Chinese room - Wikipedia

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The Chinese room argument holds that a program cannot give a computer a "mind", "understanding" or "consciousness",[a] regardless of how intelligently or human-like the program may make the computer behave. The argument was first presented by philosopher John Searle in his paper, "Minds, Brains, and Programs", published in Behavioral and Brain Sciences in 1980. It has been widely discussed in the years since.[1] The centerpiece of the argument is a thought experiment known as the Chinese room.[2] The argument is directed against the philosophical positions of functionalism and computationalism,[3] which hold that the mind may be viewed as an information-processing system operating on formal symbols. The appropriately programmed computer with the right inputs and outputs would thereby have a mind in exactly the same sense human beings have minds.[b] Although it was originally presented in reaction to the statements of artificial intelligence (AI) researchers, it is not an argument against the goals of AI research, because it does not limit the amount of intelligence a machine can display.[4] The argument applies only to digital computers running programs and does not apply to machines in general.[5] Searle's thought experiment begins with this hypothetical premise: suppose that artificial intelligence research has succeeded in constructing a computer that behaves as if it understands Chinese. It takes Chinese characters as input and, by following the instructions of a computer program, produces other Chinese characters, which it presents as output. Suppose, says Searle, that this computer performs its task so convincingly that it comfortably passes the Turing test: it convinces a human Chinese speaker that the program is itself a live Chinese speaker. To all of the questions that the person asks, it makes appropriate responses, such that any Chinese speaker would be convinced that they are talking to another Chinese-speaking human being.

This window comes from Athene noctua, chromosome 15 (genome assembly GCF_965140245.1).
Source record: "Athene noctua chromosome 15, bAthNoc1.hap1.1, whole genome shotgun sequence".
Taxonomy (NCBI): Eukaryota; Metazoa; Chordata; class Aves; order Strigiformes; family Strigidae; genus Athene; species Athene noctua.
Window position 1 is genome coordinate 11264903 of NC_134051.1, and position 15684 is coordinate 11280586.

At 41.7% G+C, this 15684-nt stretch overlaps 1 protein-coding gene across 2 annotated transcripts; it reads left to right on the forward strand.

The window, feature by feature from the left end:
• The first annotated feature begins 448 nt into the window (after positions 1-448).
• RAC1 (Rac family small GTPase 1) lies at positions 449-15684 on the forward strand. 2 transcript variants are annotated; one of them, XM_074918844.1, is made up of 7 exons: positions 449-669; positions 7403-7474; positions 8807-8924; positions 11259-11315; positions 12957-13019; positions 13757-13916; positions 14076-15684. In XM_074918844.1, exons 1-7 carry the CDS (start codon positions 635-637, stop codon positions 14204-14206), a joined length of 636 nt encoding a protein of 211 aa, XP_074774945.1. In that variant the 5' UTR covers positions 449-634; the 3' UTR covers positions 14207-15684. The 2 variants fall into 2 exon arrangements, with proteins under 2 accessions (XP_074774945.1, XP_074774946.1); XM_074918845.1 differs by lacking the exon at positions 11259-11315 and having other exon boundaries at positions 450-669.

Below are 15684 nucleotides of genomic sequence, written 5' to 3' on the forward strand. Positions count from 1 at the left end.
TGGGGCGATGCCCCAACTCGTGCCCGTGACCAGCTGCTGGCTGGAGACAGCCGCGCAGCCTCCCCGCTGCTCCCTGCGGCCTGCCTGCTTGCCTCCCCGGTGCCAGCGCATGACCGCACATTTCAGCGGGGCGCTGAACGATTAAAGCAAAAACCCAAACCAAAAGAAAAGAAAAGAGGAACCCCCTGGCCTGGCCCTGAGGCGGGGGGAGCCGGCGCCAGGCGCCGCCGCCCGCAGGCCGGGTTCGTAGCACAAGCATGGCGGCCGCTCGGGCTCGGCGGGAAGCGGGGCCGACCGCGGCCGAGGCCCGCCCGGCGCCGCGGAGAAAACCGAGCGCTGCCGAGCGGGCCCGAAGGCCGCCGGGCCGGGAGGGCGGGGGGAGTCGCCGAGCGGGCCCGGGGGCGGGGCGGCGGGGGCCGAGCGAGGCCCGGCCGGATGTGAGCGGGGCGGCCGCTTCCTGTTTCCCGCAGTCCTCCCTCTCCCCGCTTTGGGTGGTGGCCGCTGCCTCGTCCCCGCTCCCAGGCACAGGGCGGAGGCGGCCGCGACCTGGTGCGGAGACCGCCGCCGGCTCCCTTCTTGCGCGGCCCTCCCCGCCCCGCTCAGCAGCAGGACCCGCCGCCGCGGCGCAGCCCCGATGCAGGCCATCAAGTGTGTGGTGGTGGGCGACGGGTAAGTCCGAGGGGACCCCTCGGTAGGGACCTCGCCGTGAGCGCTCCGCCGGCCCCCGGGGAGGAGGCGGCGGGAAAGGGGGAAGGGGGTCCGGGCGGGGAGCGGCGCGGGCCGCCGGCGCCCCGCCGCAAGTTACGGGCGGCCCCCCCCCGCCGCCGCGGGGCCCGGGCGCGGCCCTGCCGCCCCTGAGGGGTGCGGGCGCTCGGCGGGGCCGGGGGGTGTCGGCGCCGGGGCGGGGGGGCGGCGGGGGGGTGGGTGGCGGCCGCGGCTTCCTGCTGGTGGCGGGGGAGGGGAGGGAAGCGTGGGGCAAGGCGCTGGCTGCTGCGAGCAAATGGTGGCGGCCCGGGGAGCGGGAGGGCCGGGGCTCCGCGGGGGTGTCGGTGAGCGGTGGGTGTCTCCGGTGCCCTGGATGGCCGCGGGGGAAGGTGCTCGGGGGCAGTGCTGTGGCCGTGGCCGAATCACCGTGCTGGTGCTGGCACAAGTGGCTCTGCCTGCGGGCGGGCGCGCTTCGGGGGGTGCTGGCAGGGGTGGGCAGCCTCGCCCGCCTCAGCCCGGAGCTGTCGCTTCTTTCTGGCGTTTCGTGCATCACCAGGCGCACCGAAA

Artificial Intelligence: Structures and Strategies for Complex Problem Solving

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Many and long were the conversations between Lord Byron and Shelley to which I was a devout and silent listener. During one of these, various philosophical doctrines were discussed, and among others the nature of the principle of life, and whether there was any probability of its ever being discovered and communicated. They talked of the experiments of Dr. Darwin (I speak not of what the doctor really did or said that he did, but, as more to my purpose, of what was then spoken of as having been done by him), who preserved a piece of vermicelli in a glass case till by some extraordinary means it began to move with a voluntary motion. Not thus, after all, would life be given. Perhaps a corpse would be reanimated; galvanism had given token of such things: perhaps the component parts of a creature might be manufactured, brought together, and endued with vital warmth (Butler 1998).